The Translational Microbiome Research Forum is an online resource for scientists engaged in translational microbiome research to access current, topical information and to provide a platform to exchange knowledge and ideas. We encourage you to participate by actively using the commenting system, by submitting links, resources, and your original research, and by joining our email list to receive updates when new content is posted.

  • From mice, clues to microbiome’s influence on metabolic disease
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    The community of microorganisms that resides in the gut, known as the microbiome, has been shown to work in tandem with the genes of a host organism to regulate insulin secretion, a key variable in the onset of the metabolic disease diabetes. That is the primary finding of a study published Feb. 14 in the […]

  • Melatonin prevents obesity through modulation of gut microbiota in mice
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    Abstract Excess weight and obesity are severe public health threats worldwide.

  • Feeling stressed? Try prebiotics
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    Stress could upset the gut’s microbiome, as well as restful sleep — essential elements for a healthy life.

  • High-Fiber Diet Keeps Intestinal Walls Intact
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    A low-fiber diet causes fiber-eating microbes to dwindle, opening up real estate for mucus munchers that make the intestine more vulnerable to infection. Christopher Intagliata reports.

  • The Secret Lives of Marine Mammal Microbes
    Indo-Pacific bottlenose dolphin. Credit: Aude Steiner Wikimedia (CC BY-SA 1.0)


    Probing the mystery of what goes on inside the guts of dolphins and whales…

  • ADA funds Kostic Lab to create model linking the microbiome to type 1 diabetes
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    The American Diabetes Association (ADA) has awarded Joslin Diabetes Center assistant investigator Aleksandar Kostic, Ph.D., a $1.625-million grant under its Pathway to Stop Diabetes program, which seeks to bring new investigators and new perspectives to diabetes research.

  • USDA Funds Study of Plant and Animal Phenomics and Microbiomes
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    The USDA’s National Institute of Food and Agriculture (NIFA) this week announced 11 grants totaling $3 million for Early Concept Grants for Exploratory Research (EAGER) projects focused on plant and animal phenomics and microbiomes.

  • Cruciferous vegetables help the immune system to fight intestinal pathogens
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    A study in mice shows that eating cruciferous vegetables—including broccoli, kale and cauliflower – helps the immune system to fight intestinal pathogens. The research might have implications for people with inflammatory bowel diseases.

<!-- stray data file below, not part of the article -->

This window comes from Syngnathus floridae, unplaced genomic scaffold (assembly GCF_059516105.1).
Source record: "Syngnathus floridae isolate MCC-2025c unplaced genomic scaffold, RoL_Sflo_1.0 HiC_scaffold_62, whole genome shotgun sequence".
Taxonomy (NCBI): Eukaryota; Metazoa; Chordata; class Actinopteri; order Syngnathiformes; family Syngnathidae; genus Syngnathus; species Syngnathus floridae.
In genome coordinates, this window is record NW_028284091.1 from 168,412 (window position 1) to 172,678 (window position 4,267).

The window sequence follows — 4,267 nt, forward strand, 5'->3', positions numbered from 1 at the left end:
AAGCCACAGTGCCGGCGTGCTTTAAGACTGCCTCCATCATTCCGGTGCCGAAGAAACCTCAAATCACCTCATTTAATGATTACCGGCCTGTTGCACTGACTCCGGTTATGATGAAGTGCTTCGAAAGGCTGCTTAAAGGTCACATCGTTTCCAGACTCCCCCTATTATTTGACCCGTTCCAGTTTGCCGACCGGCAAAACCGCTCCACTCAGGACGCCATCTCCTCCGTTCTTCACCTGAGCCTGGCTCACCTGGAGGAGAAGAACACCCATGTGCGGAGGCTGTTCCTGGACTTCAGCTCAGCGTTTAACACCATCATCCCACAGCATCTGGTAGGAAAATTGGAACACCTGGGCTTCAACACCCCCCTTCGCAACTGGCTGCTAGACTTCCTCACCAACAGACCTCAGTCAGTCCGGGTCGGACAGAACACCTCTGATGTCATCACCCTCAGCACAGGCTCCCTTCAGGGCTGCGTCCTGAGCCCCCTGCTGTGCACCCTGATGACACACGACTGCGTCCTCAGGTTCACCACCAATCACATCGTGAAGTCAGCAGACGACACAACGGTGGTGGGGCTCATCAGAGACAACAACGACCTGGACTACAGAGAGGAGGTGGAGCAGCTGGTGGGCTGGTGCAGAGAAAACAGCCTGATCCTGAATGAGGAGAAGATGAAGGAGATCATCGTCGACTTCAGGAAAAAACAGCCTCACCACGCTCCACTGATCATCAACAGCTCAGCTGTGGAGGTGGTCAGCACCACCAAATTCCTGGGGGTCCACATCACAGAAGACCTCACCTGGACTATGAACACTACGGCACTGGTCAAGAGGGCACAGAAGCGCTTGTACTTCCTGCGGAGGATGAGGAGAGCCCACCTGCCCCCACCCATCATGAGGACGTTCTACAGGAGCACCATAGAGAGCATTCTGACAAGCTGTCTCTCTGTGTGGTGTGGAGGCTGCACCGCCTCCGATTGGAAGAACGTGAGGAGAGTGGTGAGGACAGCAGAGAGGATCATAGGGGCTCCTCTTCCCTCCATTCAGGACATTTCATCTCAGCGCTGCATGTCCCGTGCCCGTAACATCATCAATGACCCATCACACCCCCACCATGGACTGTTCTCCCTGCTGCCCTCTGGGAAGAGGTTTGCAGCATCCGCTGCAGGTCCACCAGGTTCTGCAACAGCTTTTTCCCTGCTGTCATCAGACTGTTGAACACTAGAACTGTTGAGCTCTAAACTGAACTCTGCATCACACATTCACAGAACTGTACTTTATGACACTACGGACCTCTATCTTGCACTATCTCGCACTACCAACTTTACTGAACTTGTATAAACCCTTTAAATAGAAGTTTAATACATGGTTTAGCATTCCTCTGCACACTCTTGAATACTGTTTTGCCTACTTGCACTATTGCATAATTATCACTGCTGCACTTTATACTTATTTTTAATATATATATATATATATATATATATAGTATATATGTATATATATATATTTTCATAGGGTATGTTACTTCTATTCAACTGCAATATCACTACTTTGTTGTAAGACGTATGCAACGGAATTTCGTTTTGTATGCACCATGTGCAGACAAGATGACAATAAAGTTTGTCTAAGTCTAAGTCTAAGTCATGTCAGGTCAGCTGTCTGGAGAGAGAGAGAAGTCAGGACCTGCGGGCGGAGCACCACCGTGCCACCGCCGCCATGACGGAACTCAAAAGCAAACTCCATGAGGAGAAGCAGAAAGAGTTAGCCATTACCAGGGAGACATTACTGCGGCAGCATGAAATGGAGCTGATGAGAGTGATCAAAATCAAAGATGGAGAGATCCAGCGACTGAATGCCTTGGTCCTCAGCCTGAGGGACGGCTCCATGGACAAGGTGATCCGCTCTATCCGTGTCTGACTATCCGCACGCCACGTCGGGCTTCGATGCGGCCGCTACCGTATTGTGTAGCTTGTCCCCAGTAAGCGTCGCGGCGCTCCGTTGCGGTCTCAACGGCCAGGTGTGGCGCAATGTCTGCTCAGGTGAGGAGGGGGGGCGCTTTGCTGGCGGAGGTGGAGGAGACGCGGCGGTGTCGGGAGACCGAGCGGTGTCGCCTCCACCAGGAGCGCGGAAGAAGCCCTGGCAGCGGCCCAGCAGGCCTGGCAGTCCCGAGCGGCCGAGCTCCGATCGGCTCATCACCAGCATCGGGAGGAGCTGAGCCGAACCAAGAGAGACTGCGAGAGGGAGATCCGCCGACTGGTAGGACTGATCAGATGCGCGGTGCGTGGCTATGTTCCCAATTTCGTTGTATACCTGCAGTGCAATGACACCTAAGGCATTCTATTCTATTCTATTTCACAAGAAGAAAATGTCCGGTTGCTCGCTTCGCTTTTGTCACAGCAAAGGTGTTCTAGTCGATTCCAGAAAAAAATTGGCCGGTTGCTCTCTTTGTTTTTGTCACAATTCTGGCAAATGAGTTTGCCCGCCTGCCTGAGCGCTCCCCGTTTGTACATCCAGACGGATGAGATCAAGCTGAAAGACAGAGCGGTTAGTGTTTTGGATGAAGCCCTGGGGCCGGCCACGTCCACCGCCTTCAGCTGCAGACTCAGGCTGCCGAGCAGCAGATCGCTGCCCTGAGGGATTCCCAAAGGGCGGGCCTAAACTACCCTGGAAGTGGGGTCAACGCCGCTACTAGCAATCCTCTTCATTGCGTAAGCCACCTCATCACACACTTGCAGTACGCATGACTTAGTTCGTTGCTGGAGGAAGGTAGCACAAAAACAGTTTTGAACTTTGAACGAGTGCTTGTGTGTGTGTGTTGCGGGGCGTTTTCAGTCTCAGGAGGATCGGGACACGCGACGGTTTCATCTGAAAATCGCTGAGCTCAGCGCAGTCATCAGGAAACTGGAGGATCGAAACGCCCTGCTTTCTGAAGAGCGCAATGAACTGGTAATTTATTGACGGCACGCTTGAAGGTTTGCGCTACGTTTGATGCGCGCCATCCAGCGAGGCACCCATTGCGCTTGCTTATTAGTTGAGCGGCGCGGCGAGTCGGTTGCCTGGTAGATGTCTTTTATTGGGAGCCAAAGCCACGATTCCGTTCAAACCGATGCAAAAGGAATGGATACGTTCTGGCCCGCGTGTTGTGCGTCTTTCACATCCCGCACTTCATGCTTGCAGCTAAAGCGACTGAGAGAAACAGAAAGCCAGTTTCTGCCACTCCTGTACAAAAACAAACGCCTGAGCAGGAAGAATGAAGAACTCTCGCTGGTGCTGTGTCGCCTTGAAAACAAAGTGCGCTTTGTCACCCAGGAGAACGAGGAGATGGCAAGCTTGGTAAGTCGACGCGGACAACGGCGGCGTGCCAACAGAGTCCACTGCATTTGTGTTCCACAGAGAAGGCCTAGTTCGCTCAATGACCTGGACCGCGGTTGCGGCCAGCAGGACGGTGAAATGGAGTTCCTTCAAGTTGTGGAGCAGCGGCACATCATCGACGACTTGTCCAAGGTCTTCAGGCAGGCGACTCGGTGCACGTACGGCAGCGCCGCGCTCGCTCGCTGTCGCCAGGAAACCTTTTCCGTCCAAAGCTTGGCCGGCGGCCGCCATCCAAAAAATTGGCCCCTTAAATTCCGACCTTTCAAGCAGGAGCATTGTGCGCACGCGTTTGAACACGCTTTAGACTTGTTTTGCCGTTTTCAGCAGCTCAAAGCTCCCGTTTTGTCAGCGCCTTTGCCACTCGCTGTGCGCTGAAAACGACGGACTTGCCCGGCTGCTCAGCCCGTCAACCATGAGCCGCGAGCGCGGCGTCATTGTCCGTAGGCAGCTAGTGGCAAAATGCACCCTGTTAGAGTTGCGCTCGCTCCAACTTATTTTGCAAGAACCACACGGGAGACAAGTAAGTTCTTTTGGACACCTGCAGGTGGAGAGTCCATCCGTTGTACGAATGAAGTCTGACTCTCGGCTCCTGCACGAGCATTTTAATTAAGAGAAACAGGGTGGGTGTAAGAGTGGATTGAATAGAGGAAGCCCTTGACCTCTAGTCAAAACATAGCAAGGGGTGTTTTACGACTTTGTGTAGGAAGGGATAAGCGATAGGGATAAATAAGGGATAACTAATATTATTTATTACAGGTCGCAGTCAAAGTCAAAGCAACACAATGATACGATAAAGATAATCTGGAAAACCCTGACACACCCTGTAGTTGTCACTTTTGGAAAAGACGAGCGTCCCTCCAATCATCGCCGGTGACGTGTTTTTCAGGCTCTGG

• UChicago startups focus on microbiome medicine
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    Two startup companies founded by UChicago faculty are leveraging the microbiome to develop new medications that could prevent food allergies, stop infections, and treat disease. ClostraBio, started by Cathryn Nagler, PhD,

  • Home-Made Cost Effective Preservation Buffer Is a Better Alternative to Commercial Preservation Methods for Microbiome Research
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    The investigation of wildlife gastrointestinal microbiomes by next-generation sequencing approaches is a growing field in microbial ecology and conservation.

  • Free Webinar: Precision Medicine – Learning Lessons From the Microbiome
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    Summary The influence of gut microbiota on human health has been well documented, particularly in the case of metabolic disorders, such as type 1 and type 2 diabetes.

  • VIDEO: Native squid and its bacterium may help human and environmental health
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    The humble Hawaiian bobtail squid is helping to build the University of Hawaiʻi’s capacity in the hot field of microbiome research.

  • VIDEO: Precision Medicine: Learning Lessons From the Microbiome
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    Summary The influence of gut microbiota on human health has been well documented, particularly in the case of metabolic disorders, such as type 1 and type 2 diabetes.